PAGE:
Re: Capturing memory leak info for Tuxedo servers written in C (597 Views)
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JVanLierde
Posts: 2
Registered: ‎04-08-2013
Message 1 of 5 (670 Views)
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Capturing memory leak info for Tuxedo servers written in C

Hi,

I'm trying to instrument our Tuxedo servers on Itanium (11.31) for memory issues using aCC +check=all. The plan is that when the servers are shut down we'll have <binaryname>.<date>.leaks files that we can inspect for leaks.

It's not working. When I shut down the servers using the Tuxedo tmshutdown utility, the server core dumps. Looking at the dump, there was a segment fault in an exit handler. Presumably, this was a Tuxedo exit handler, we didn't register one.

I do successfully get .leaks files on exit from non-Tuxedo binaries, so i'm pretty sure I'm doing it right.

I did notice that there was a <binaryname>.<date> file left over after execution. It's a binary file, so I can't read it. But I'm wondering if this file contains leak information. If so, is there a utilility I can use to process it to a readable format?

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Dennis Handly
Posts: 25,190
Registered: ‎03-06-2006
Message 2 of 5 (657 Views)

Re: Capturing memory leak info for Tuxedo servers written in C

 >using aCC +check=all.

 

If you only want leaks, you don't really need "all".

 

>Looking at the dump, there was a segment fault in an exit handler. Presumably, this was a Tuxedo exit handler

 

Do you have a stack trace of the abort?

Note: An exit handler is needed to dump out the leak info.

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SoumitraC
Posts: 26
Registered: ‎03-21-2012
Message 3 of 5 (621 Views)

Re: Capturing memory leak info for Tuxedo servers written in C


JVanLierde wrote:

I did notice that there was a <binaryname>.<date> file left over after execution. It's a binary file, so I can't read it. But I'm wondering if this file contains leak information.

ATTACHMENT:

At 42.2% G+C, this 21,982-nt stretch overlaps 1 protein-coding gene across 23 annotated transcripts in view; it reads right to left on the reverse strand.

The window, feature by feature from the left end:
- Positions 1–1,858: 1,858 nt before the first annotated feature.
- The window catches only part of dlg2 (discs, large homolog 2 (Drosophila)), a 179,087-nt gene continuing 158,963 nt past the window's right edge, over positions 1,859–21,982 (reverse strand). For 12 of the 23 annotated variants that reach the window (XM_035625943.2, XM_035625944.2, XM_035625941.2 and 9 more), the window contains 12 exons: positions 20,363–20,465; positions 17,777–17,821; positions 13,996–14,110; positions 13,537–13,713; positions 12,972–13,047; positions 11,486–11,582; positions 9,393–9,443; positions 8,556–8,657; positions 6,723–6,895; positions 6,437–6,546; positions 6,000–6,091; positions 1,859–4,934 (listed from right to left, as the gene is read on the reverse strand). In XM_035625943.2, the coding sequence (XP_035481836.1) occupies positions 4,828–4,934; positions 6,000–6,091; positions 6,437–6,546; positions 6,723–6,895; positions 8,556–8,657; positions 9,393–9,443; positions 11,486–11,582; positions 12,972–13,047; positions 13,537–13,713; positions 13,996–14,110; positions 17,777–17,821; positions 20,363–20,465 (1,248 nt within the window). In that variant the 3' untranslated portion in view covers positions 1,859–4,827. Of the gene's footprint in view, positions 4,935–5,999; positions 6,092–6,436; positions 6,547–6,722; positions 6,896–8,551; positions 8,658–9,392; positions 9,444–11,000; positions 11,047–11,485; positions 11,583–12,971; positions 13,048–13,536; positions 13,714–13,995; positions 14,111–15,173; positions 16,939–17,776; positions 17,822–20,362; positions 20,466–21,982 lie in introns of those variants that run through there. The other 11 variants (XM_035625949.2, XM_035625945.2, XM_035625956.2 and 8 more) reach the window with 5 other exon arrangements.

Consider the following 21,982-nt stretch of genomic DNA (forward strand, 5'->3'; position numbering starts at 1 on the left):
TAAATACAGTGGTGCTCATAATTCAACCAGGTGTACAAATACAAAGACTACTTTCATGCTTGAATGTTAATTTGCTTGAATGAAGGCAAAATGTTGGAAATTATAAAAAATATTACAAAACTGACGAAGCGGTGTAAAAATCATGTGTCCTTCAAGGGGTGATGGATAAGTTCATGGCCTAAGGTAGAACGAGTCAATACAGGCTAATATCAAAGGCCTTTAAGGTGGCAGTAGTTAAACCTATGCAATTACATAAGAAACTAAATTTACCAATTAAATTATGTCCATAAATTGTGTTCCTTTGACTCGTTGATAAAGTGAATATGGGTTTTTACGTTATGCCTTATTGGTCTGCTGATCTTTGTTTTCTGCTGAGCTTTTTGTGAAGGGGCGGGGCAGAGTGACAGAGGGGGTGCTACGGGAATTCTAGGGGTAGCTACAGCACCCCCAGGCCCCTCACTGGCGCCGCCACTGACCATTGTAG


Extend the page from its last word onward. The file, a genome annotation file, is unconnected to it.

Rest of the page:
The leak information emitted by +check is in text.

Soumitra C
HP-UX Compilers
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JVanLierde
Posts: 2
Registered: ‎04-08-2013
Message 4 of 5 (603 Views)

Re: Capturing memory leak info for Tuxedo servers written in C

In general, I'm interested in all bad memory operations, and I did use +check=all thinking that all checks are good.

 

So I tried a more methodical approach, starting with "+check=malloc" and worked my way up to "+check=malloc +check=bounds +check=globals +check=stack" with pretty good results. I did get some core dumps when I added "+check=uninit" and so decided to quite while I was ahead. I need to roll out the switches to all servers and see how works out.

 

I was able to reliably instrument the servers using batch debugging, so I can always fall back to that mode of operation. My hope was to wire the checks into our makefiles so that developers and our daily builds would be always "on".

 

Here's the dump I got when I turned on check=uninit:

 

~/cvs/Head/Dental/GUISupport> gdb DenGUISrv core
HP gdb 6.1 for HP Itanium (32 or 64 bit) and target HP-UX 11iv2 and 11iv3.
Copyright 1986 - 2009 Free Software Foundation, Inc.
Hewlett-Packard Wildebeest 6.1 (based on GDB) is covered by the